Wise men say there are only about seven or eight basic plot concepts that underly all fiction. Now cut that figure in half. And again. You now have all the basic plot concepts available in kung fu movies, of which the direct-to-video release TRAINED TO FIGHT is a strenuous but workaday
It's KARATE KID PART 4 time as husky blond James Couffield shows up new in town to start college (he must have flunked several grades, because lead actor Ken McLeod looks amazingly mature for a freshman). James is a regional martial arts champ, and he finds his new roomate Mark (Mark Williams) not
only holds numerous chopsocky trophies but also runs a self-defense school for inner-city kids. Mark plans to enter an upcoming tournament and win the $25 thousand prize to keep his dojo going--and beat rival Craig Tanner (Matthew Ray Cohen), racist psycho leader of a street gang called the White
Tigers, who harass our heroes with their own blend of martial arts and bad acting.
James gets a job as a waiter at a Chinese restaurant, and during a White Tiger ambush he's saved by the cook Wing Chan (Tang Tak Wing), who turns out to be an invincible kung fu fighter. James begs Wing Chan to be his sifu, a revered instructor in martial arts tactics and thought. Finally Chan
agrees, and viewers are subjected to the cliched setpiece of the main character going through all kinds of exotic training exercises which seem absurdly impossible at first, but which Chan can do with ease. They train barefoot on an ice rink; in holes on the beach; in an empty park at night. They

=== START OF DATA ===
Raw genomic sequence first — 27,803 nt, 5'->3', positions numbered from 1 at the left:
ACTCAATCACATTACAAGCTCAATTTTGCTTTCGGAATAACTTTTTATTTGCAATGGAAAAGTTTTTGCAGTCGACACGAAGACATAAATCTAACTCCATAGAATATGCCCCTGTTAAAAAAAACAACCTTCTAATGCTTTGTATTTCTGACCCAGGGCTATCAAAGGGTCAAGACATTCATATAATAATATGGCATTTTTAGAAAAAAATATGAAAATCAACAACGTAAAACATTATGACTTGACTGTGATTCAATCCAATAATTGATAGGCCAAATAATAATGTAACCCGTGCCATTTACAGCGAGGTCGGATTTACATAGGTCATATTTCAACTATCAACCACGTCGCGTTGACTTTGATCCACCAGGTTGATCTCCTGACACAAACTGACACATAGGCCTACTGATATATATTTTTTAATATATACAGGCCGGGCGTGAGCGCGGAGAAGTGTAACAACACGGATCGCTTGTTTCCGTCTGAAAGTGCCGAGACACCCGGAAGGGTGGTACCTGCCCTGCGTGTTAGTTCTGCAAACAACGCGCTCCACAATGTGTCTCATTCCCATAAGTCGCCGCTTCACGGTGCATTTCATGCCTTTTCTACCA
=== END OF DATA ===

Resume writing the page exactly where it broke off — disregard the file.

train and train. This is one action pic that lives up to its title.
More so than many kung fu tales with this selfsame plot, TRAINED TO FIGHT emphasizes that the martial arts aren't all about bashing in somebody's head, but concern discipline, virtue and "being true to one's self." Like his Pat Morita counterpart in the KARATE KID series, Wing Chan is a engaging
character to watch and seemingly sincere in his respect for the sport, exemplified by a transcendent moment when he practices alone in the woods, his ballet-like movements ultimately tracing a perfect Yin-Yang mandala in the dirt. But there's a dichotomy 99.9 percent of these karate kitsch pics
never escape: no matter how eloquently the celluloid masters speak of harmony, balance, Tao, Te, Zen or whatever, the storyline's agenda is to kick ass. Period.
After all, this one wasn't called TRAINED TO BE TRUE TO ONE'S SELF, and James passes on combat techniques he learns to Mark in anticipation of the big grudge match with Craig Tanner. Before the tournament, however, the pals get into a street brawl with the White Tigers that leaves both Mark and
Tanner injured. Against Wing Chan's wishes James enters the contest in Mark's place and defeats the White Tiger entrant, winning the prize money. The school is saved, and Chan judges that his disciple did the right thing.
It also says something about the simple mindset of these movies that arena opponents always have to be hateful monsters instead of honest competitors. James claims to have undergone a spiritual evolution under Wing Chan's tutelage, but all we see is that he successfully seduces sexy coed Kimberly
(Kendra Tucker) via acupuncture-derived oriental massage. She's not exactly a prizewinner either, starting out as a strident environmentalist fanatic who eventually sheds her innate pacifism and attends the tournament to see the White Tigers whipped. "I hope they get their heads bashed in!"
declares the reformed peacenik.
Conscious viewers will note that top-billed actor Ken McLeod has in the end credits undergone a miraculous name change, listed there as "Ken Rendall Johnson" instead. As Wing Chan says, "With kung fu nothing is impossible." (Violence, nudity, sexual situations.)
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